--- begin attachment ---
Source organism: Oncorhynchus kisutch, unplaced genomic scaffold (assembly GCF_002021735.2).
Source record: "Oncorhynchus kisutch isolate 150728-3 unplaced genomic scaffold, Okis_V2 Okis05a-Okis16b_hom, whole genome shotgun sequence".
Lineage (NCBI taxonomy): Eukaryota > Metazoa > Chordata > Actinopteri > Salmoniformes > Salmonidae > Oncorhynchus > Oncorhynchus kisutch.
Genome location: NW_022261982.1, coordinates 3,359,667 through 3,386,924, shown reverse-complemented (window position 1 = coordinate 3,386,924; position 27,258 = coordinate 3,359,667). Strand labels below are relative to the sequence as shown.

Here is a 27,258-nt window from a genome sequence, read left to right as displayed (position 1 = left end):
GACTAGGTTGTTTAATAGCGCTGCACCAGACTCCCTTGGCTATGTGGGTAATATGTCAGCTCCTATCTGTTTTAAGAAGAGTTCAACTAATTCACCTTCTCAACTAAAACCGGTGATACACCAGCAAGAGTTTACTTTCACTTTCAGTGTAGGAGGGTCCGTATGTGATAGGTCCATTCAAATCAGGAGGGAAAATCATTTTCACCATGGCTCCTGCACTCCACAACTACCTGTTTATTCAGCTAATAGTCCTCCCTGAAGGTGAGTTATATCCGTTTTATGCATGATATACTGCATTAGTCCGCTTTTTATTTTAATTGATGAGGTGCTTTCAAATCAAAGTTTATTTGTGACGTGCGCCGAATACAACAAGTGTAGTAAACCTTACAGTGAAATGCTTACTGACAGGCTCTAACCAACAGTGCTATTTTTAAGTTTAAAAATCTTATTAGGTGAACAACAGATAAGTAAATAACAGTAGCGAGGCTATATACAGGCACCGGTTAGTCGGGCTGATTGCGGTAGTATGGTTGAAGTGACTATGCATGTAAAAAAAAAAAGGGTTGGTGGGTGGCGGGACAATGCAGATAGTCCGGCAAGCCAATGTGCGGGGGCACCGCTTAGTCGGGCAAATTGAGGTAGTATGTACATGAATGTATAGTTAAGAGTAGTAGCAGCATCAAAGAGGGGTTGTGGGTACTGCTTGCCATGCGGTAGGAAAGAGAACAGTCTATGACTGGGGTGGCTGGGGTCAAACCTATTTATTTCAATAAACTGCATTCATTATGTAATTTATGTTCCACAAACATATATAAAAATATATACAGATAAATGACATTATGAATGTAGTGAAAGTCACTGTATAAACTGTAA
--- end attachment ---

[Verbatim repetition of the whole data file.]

Source organism: Oncorhynchus kisutch, unplaced genomic scaffold (assembly GCF_002021735.2).
Source record: "Oncorhynchus kisutch isolate 150728-3 unplaced genomic scaffold, Okis_V2 Okis05a-Okis16b_hom, whole genome shotgun sequence".
Lineage (NCBI taxonomy): Eukaryota > Metazoa > Chordata > Actinopteri > Salmoniformes > Salmonidae > Oncorhynchus > Oncorhynchus kisutch.
Genome location: NW_022261982.1, coordinates 3,359,667 through 3,386,924, shown reverse-complemented (window position 1 = coordinate 3,386,924; position 27,258 = coordinate 3,359,667). Strand labels below are relative to the sequence as shown.

Here is a 27,258-nt window from a genome sequence, read left to right as displayed (position 1 = left end):
GACTAGGTTGTTTAATAGCGCTGCACCAGACTCCCTTGGCTATGTGGGTAATATGTCAGCTCCTATCTGTTTTAAGAAGAGTTCAACTAATTCACCTTCTCAACTAAAACCGGTGATACACCAGCAAGAGTTTACTTTCACTTTCAGTGTAGGAGGGTCCGTATGTGATAGGTCCATTCAAATCAGGAGGGAAAATCATTTTCACCATGGCTCCTGCACTCCACAACTACCTGTTTATTCAGCTAATAGTCCTCCCTGAAGGTGAGTTATATCCGTTTTATGCATGATATACTGCATTAGTCCGCTTTTTATTTTAATTGATGAGGTGCTTTCAAATCAAAGTTTATTTGTGACGTGCGCCGAATACAACAAGTGTAGTAAACCTTACAGTGAAATGCTTACTGACAGGCTCTAACCAACAGTGCTATTTTTAAGTTTAAAAATCTTATTAGGTGAACAACAGATAAGTAAATAACAGTAGCGAGGCTATATACAGGCACCGGTTAGTCGGGCTGATTGCGGTAGTATGGTTGAAGTGACTATGCATGTAAAAAAAAAAAGGGTTGGTGGGTGGCGGGACAATGCAGATAGTCCGGCAAGCCAATGTGCGGGGGCACCGCTTAGTCGGGCAAATTGAGGTAGTATGTACATGAATGTATAGTTAAGAGTAGTAGCAGCATCAAAGAGGGGTTGTGGGTACTGCTTGCCATGCGGTAGGAAAGAGAACAGTCTATGACTGGGGTGGCTGGGGTCAAACCTATTTATTTCAATAAACTGCATTCATTATGTAATTTATGTTCCACAAACATATATAAAAATATATACAGATAAATGACATTATGAATGTAGTGAAAGTCACTGTATAAACTGTAA